Oh, and for long or night flights the Sherpa has privacy flaps, so he can fully relax. The locking zippers also stop me from stressing about him getting out, and if he’s restless I can always check on him through the top or front doors.
Other points I’m a fan of is the inner spring wire frame that keeps the carrier in shape. The Sherpa has mesh windows for ventilation, adjustable non-slip carry straps for your comfort, and it has a replaceable liner – great in case there are any ‘whoops’ moments.
For trips that are a little more adventurous, I’m worried about the robustness of this carrier, that’s when I’d use a rigid carrier.
- Looks great
- Large Cat Carrier
- Airline Friendly
- Not very robust
Now, if you’re looking for a soft-sided cat carrier with a little extra, the Pet Peppy expanding carrier is purr-fect for any cat traveling in style. It has a plush faux-fleece liner and bonus water bowl that’s included.
Don’t worry about kitty being squished, this carrier is a whopping 18” long and 11” wide, need more room? No problem, it expands with two 10” wings for extra kitty-comfort.
Other points I love about this carrier is the extra storage pocket, padded shoulder-carry strap, and dual entry access. It’s perfect for traveling in either a car or a plane. When you’re not using the carrier it folds right up, making very easy to store away.
If you want a lower maintenance carrier, you should consider the liner carefully, if any mess is made cleaning the liner could become a pain in the neck.
- Bonus water bowl
- Comes with storage pocket
- Folds for flat storage
- Could be a high maintenance carrier
I just love this Petmate cat carrier. It’s a great all-around carrier that offers two wide doors – top and front – and a comfortable handle. I also love that it has an easy to open latch system, easy for me, difficult for kitty.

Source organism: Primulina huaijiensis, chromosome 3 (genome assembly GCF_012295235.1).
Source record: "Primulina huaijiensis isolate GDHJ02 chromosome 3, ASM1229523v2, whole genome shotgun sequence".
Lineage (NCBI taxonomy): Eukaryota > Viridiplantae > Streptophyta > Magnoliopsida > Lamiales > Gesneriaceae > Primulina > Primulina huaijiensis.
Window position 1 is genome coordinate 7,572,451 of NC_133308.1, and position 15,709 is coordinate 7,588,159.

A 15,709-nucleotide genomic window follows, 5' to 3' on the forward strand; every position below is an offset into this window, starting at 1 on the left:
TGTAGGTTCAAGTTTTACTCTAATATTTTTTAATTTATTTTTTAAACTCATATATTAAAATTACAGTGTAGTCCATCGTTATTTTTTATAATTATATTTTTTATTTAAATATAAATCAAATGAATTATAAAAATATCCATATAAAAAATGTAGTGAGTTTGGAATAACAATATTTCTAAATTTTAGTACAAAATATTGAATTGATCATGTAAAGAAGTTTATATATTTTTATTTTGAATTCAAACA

Did I mention it also comes in four colors, is airline approved, and manufactured in the USA. Not only that, the Petmate is ideal for owners with more than one cat as it’s a huge 24” long and 16.8” x 14.5” square.
I also love that this carrier is easy to clean, a quick wipe and I’m done! It’s easy to store as it splits into two – simply undo the connectors and invert the top into the base. I’d say it’s the most common seen cat carrier there is.
- Best allrounder
- Top entry door
- Easy to clean
- Airline Approved
- Aesthetics, although I’m nit picking here.
Now, if your kitty is a tubby tabby, then something a little larger might be better. For larger cats I love the FRiEQ hardcover carrier as it’s 23x16x15”, so there’s plenty of room and ventilation for him inside, and no chance of him overheating.
Another great feature is its foldable-flat-pack design, it takes up less space when in storage, yet oh-so cozy and comfortable for kitty when in use. On top of this, it has a waterproof top and bottom, and is super easy to clean in case of accidents.
The only downside is it’s front loading only, which means getting your kitty in might be tricky at times.
- Suits bigger cats
- Foldable flat pack design
- Waterproof top and bottom
- Front loading only
This is my backup carrier, why? Because this Petmate carrier is strong, convenient for transport, and durable enough for many journeys. It’s a soft-sided carrier, opens at the front and top, has mesh sides, and has a robust shoulder strap and carry handles.
It’s not the prettiest carrier, I’ll give you that, but what it lacks in visual appeal it makes up for in size. It measures 20×11.5×12”, has an exterior storage pocket, and an easy to clean liner, what more could you want in a budget carrier.
It does have thin handle/shoulder straps, lowering carrying comfort a little.
- Strong construction
- Front and top opening
- Not very attractive
- Thin handle and straps
Personally, I dread long haul flights or car trips, because they’re uncomfortable. But, at least I know with the EliteField my cat will feel like he’s traveling in first class, even if I’m not.
It’s designed to be airline approved, so that’s great, it also measures 17x9x12” so he’s able to lay down fully, what a lucky guy. It has a padded shoulder strap, and two side carry handles, and a band that slips over my suitcase handle making carrying him even easier.